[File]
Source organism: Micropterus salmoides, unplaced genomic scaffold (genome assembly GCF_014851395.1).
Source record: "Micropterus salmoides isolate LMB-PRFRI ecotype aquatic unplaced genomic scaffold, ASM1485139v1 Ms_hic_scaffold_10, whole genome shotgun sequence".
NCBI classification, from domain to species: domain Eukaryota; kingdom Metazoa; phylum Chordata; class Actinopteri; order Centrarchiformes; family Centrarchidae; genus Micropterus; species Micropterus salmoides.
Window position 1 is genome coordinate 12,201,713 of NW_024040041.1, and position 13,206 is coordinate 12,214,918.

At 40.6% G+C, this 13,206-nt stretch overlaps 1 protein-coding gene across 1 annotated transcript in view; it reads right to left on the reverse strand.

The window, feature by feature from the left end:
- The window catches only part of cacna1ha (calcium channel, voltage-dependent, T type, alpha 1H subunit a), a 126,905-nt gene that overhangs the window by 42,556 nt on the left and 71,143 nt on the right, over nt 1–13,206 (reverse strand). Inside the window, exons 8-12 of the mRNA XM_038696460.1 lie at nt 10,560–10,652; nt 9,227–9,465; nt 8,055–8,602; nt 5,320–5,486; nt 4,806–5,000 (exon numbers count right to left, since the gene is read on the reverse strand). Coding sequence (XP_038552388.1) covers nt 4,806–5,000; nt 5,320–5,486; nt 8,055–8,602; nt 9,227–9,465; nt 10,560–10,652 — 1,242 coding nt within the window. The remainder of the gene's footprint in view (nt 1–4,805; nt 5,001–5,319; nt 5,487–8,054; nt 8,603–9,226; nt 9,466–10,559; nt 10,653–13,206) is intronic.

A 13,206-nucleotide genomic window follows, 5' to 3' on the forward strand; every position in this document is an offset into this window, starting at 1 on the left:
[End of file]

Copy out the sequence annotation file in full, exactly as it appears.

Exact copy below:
Source organism: Micropterus salmoides, unplaced genomic scaffold (genome assembly GCF_014851395.1).
Source record: "Micropterus salmoides isolate LMB-PRFRI ecotype aquatic unplaced genomic scaffold, ASM1485139v1 Ms_hic_scaffold_10, whole genome shotgun sequence".
NCBI classification, from domain to species: domain Eukaryota; kingdom Metazoa; phylum Chordata; class Actinopteri; order Centrarchiformes; family Centrarchidae; genus Micropterus; species Micropterus salmoides.
Window position 1 is genome coordinate 12,201,713 of NW_024040041.1, and position 13,206 is coordinate 12,214,918.

At 40.6% G+C, this 13,206-nt stretch overlaps 1 protein-coding gene across 1 annotated transcript in view; it reads right to left on the reverse strand.

The window, feature by feature from the left end:
- The window catches only part of cacna1ha (calcium channel, voltage-dependent, T type, alpha 1H subunit a), a 126,905-nt gene that overhangs the window by 42,556 nt on the left and 71,143 nt on the right, over nt 1–13,206 (reverse strand). Inside the window, exons 8-12 of the mRNA XM_038696460.1 lie at nt 10,560–10,652; nt 9,227–9,465; nt 8,055–8,602; nt 5,320–5,486; nt 4,806–5,000 (exon numbers count right to left, since the gene is read on the reverse strand). Coding sequence (XP_038552388.1) covers nt 4,806–5,000; nt 5,320–5,486; nt 8,055–8,602; nt 9,227–9,465; nt 10,560–10,652 — 1,242 coding nt within the window. The remainder of the gene's footprint in view (nt 1–4,805; nt 5,001–5,319; nt 5,487–8,054; nt 8,603–9,226; nt 9,466–10,559; nt 10,653–13,206) is intronic.

A 13,206-nucleotide genomic window follows, 5' to 3' on the forward strand; every position in this document is an offset into this window, starting at 1 on the left: